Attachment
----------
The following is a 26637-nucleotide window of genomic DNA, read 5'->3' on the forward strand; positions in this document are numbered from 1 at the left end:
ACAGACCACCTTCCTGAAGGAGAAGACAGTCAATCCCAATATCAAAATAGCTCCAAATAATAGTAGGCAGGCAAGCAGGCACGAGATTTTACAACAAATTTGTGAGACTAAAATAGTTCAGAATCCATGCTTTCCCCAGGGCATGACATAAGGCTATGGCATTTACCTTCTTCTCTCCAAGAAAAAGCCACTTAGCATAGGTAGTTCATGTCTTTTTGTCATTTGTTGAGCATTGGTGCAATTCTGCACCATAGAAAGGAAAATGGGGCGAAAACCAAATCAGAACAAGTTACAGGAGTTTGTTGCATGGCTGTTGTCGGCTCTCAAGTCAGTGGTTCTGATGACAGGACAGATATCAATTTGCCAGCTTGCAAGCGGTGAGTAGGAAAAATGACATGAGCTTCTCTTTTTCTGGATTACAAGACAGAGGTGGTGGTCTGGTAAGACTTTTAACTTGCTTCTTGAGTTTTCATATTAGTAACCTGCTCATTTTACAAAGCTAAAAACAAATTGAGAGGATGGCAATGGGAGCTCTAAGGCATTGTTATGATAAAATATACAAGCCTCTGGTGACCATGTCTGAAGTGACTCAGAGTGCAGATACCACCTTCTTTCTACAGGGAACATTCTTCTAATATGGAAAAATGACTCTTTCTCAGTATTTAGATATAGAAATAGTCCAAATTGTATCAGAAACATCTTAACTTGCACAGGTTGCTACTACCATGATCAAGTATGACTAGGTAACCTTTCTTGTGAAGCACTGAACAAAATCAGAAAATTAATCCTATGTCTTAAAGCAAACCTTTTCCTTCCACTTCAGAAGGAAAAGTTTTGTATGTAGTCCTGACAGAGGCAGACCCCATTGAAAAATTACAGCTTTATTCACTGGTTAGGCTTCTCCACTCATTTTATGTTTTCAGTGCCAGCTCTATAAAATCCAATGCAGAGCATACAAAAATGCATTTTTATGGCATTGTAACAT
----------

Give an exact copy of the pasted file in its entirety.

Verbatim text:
The following is a 26637-nucleotide window of genomic DNA, read 5'->3' on the forward strand; positions in this document are numbered from 1 at the left end:
ACAGACCACCTTCCTGAAGGAGAAGACAGTCAATCCCAATATCAAAATAGCTCCAAATAATAGTAGGCAGGCAAGCAGGCACGAGATTTTACAACAAATTTGTGAGACTAAAATAGTTCAGAATCCATGCTTTCCCCAGGGCATGACATAAGGCTATGGCATTTACCTTCTTCTCTCCAAGAAAAAGCCACTTAGCATAGGTAGTTCATGTCTTTTTGTCATTTGTTGAGCATTGGTGCAATTCTGCACCATAGAAAGGAAAATGGGGCGAAAACCAAATCAGAACAAGTTACAGGAGTTTGTTGCATGGCTGTTGTCGGCTCTCAAGTCAGTGGTTCTGATGACAGGACAGATATCAATTTGCCAGCTTGCAAGCGGTGAGTAGGAAAAATGACATGAGCTTCTCTTTTTCTGGATTACAAGACAGAGGTGGTGGTCTGGTAAGACTTTTAACTTGCTTCTTGAGTTTTCATATTAGTAACCTGCTCATTTTACAAAGCTAAAAACAAATTGAGAGGATGGCAATGGGAGCTCTAAGGCATTGTTATGATAAAATATACAAGCCTCTGGTGACCATGTCTGAAGTGACTCAGAGTGCAGATACCACCTTCTTTCTACAGGGAACATTCTTCTAATATGGAAAAATGACTCTTTCTCAGTATTTAGATATAGAAATAGTCCAAATTGTATCAGAAACATCTTAACTTGCACAGGTTGCTACTACCATGATCAAGTATGACTAGGTAACCTTTCTTGTGAAGCACTGAACAAAATCAGAAAATTAATCCTATGTCTTAAAGCAAACCTTTTCCTTCCACTTCAGAAGGAAAAGTTTTGTATGTAGTCCTGACAGAGGCAGACCCCATTGAAAAATTACAGCTTTATTCACTGGTTAGGCTTCTCCACTCATTTTATGTTTTCAGTGCCAGCTCTATAAAATCCAATGCAGAGCATACAAAAATGCATTTTTATGGCATTGTAACAT